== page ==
Yesterday as I was unloading groceries into the back of my van in Wal-Mart’s parking lot, a young man asked if he could take my cart when I finished getting everything out. I assumed he was going to use it himself and wanted to do a good deed at the same time, so I said sure. It was a hot day and that would save me the walk. That’s when I looked up and saw his dark tie, white shirt, and dark pants. He was wearing a small name tag on his lapel that said he was with the Church of Latter Day Saints.
“Great,” I thought, “he’s a Mormon. He caught me off guard while I was looking in the cart or I would have walked away. Here comes the sales pitch.”
He introduced himself and I introduced myself as Jody, the youth minister at First Baptist Church, hoping that throwing around my religious credentials would dissuade him from trying to convert me. Instead, he surprised me by saying that he hoped I didn’t have anything that would melt on the way home since it was such a hot day. He told me that he was on his two year mission and that he had just arrived in town a couple of months ago. Then he surprised me even more by saying that if I ever needed any help with anything, like mowing my yard, to feel free to ask him or any of the other Mormon missionaries. He gave me a big smile and told me to have a nice day, taking my cart and leaving it in the closest cart return spot. No sales pitch, no argument about how the Book of Mormon is just as important as the Bible, just putting up a cart for someone on a very hot day.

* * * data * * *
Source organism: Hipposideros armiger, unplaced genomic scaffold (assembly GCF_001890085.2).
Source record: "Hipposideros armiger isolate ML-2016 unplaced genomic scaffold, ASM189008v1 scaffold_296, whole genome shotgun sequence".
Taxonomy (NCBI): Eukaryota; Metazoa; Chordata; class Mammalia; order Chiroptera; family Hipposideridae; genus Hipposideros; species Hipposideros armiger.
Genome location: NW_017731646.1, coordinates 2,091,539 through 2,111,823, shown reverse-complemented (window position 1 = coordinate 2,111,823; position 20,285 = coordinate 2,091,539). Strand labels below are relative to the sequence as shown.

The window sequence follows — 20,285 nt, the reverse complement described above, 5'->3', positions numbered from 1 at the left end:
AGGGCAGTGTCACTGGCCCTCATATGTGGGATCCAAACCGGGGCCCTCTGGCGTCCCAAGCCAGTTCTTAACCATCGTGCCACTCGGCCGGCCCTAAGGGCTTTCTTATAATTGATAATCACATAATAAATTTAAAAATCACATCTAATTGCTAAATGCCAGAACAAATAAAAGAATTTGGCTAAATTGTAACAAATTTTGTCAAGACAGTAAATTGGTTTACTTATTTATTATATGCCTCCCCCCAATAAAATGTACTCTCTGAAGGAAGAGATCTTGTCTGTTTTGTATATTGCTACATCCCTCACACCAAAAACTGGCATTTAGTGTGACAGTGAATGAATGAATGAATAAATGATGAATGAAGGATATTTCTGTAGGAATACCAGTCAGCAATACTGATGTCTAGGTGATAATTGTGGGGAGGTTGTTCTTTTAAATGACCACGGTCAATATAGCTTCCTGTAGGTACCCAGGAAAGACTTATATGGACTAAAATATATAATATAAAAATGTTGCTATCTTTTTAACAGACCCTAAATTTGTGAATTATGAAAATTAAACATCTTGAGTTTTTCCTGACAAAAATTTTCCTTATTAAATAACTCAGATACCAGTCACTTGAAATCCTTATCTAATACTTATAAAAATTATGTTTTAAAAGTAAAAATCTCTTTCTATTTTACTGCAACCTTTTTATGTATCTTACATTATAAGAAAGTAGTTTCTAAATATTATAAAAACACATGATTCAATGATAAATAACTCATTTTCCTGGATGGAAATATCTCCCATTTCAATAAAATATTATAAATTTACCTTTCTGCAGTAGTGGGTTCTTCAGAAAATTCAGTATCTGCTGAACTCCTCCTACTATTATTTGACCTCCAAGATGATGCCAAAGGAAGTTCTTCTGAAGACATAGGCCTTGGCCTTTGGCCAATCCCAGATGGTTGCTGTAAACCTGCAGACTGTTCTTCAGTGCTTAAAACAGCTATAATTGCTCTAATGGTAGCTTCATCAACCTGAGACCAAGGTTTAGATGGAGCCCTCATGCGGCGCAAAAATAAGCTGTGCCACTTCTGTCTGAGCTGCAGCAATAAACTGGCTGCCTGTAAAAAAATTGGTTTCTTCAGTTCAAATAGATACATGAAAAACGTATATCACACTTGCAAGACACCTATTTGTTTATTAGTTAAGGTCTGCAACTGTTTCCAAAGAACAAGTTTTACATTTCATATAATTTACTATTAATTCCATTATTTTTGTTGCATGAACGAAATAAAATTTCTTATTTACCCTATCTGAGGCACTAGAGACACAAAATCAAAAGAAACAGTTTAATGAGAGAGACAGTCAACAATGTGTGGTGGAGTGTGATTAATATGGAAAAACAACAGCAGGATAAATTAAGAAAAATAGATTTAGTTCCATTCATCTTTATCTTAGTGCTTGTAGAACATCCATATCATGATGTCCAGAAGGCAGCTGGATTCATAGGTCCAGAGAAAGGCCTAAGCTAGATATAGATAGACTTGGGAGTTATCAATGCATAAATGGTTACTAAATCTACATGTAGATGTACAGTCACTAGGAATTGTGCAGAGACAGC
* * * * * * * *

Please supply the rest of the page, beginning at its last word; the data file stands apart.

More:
As I drove home, a couple of things struck me about this short exchange. The first was my own lousy attitude in assuming that talking with this guy would be a waste of my time and wanting to avoid any contact with him. I was so wrapped up in myself and what I had to do that I was going out of my way to avoid people who might be “annoyances” instead of seeing people that way that God sees them and looking for opportunities to show love.
The second thought followed quickly behind, “I know why the Mormons are getting so many converts while biblical churches are struggling.” This guy was genuinely nice and helpful. He was friendly and didn’t mind going out of his way to help others. He was spending two years of his life not pursuing an education or trying to get girls, but going to a strange city to help put grocery carts up and share a little about his faith with others.
A couple of years ago, Alanna and I went to Salt Lake City and while we were there, we went downtown to the Tabernacle, the headquarters of the LDS Church. Again, I was struck by the friendliness and the willingness to take time and talk with a stranger. How does a stranger feel when they walk into our church? Are they struck by our friendliness or do they leave without being noticed? Do people take time to genuinely talk with them, or is interacted limited to a quick handshake?
When people see Christians out in the world, the malls, the schools, the Wal-Mart parking lots, what impression do we give? I fear that many times, the only thing visibly “Christian” about us when we go out is our bumper stickers. When we witness, do we share ourselves and our God, or do we pass out tracts and read from a script?
It makes me sad when I encounter people like this young man, first because these wonderful Mormon people are being deceived by the enemy, and most Christians don’t care enough to share the truth with them. Even worse, it makes me sad to see how much more effective Mormons are in interacting with the world than most Christians. We must be willing to go out of our way to share our lives with others and show them love. It’s inconvenient. It’s uncomfortable. But for many people, our lives and our attitudes may be the first glimpse of Jesus some people ever see.